The All India Muslim Personal Law Board (AIMPLB) told the Supreme Court on Monday that Muslim bridegrooms will no longer have the right to resort to “triple talaq” to seek divorce, and that those who do will face social boycott.
The board in its affidavit to the apex court said triple talaq is an undesirable practice and that AIMPLB will issue an advisory — applicable to all Muslims — that at the time of performing nikah (marriage ceremony), kazis will advise bridegrooms that, in case of differences, they shall not pronounce three “talaqs” in one sitting since it this practice is condemned in Shariat. The bride and the groom will also be advised to incorporate this undertaking in the nikahnama.
The board also informed the court that a resolution had been passed in April regarding the social boycott of men who resort to “triple talaq”.
The board’s affidavit placed on record a copy of the resolution passed at its meeting, held in Lucknow on April 15 and 16, in relation to divorce (talaq) in the Muslim community. It was resolved at the meeting to disseminate a code of conduct/guidelines to be followed in the matter of divorce, particularly emphasising that the pronouncement of three divorces in one sitting be avoided.
Appearing for the board earlier, senior advocate and Congress leader Kapil Sibal had submitted that the issue of triple talaq, a practice that is faith based and 1,400 years old, cannot be decided by the court. He told the court, “Please don’t enter into this area. It would be hazardous to interpret them in six days as it is not the job of this court. If the community feels that time has come for change, we will accept it. Belief and faith should not be interpreted by court.”
Quoting a survey of about 1,000 Muslim families, Mr Sibal had said that instant triple talaq was not a popular way to end marriages. He said of 371 divorces reported, only one person used triple talaq, and that such cases accounted to only 0.44 per cent of divorces among Muslims.
The AIMPLB told the court on Monday that social boycott of those who resort to triple talaq form of divorce will further reduce the incidents of such divorce.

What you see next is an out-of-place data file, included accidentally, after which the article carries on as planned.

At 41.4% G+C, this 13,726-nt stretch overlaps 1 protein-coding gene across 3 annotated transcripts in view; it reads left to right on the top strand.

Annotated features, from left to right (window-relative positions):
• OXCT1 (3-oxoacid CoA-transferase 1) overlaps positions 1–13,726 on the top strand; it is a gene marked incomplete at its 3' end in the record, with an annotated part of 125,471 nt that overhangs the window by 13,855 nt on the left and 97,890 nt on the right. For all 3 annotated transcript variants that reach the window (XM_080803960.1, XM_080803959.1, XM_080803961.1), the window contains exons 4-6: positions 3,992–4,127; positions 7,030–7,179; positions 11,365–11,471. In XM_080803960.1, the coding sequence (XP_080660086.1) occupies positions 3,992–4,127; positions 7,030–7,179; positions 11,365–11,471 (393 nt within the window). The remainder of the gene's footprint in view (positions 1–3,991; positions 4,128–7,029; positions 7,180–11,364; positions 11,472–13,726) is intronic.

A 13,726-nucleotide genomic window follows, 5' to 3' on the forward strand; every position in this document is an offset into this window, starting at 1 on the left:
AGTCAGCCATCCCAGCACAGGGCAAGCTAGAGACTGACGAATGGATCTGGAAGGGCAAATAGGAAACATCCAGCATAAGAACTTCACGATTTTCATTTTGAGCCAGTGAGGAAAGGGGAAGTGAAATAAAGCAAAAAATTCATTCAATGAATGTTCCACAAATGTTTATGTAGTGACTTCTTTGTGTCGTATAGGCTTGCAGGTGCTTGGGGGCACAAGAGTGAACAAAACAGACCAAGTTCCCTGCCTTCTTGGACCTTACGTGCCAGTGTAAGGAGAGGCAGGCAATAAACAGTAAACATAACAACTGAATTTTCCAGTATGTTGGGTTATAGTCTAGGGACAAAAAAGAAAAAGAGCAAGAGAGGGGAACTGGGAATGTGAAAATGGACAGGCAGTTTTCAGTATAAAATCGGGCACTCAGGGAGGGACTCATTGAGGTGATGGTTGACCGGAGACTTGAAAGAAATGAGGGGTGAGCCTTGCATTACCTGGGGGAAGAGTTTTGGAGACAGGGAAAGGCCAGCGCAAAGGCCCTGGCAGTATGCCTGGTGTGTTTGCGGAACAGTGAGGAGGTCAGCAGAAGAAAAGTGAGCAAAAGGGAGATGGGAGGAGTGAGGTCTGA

While stating that the board will issue an advisory to all imams and kazis in the country, it said that the board’s April resolution emphasised that disputes between husband and wife should be settled by mutual interaction.
But in case the differences are irrevocable, then divorce may be resorted to, but never in one go.
The code of conduct states that one option, according to Shariat, is that the husband may pronounce one “talaq” during the period of purity of his wife and leave his wife till the time the waiting period ends. If a favourable situation arises during the waiting period, the husband should retain her and both should live as spouses. If the husband does not retain his wife during this period, then the marriage will be automatically dissolved after the lapse of waiting period and both will be free and authorised to start a new life.
If the wife is pregnant during the waiting period, then the waiting period will extend till the time of delivery. The husband has to pay the expenses incurred during the waiting period and in case the dower has not been paid, then the husband has to pay it immediately.
If the husband and wife reach an amicable settlement after the waiting period, then both of them may solemnise their marriage afresh, along with a new dower.
The second option is that the husband pronounces one “talaq” during the period of the purity of his wife, then another in the second month and the third in the third month. If they reach an amicable settlement before the pronouncement of the third divorce, then the husband has to retain the wife and restore the previous marriage.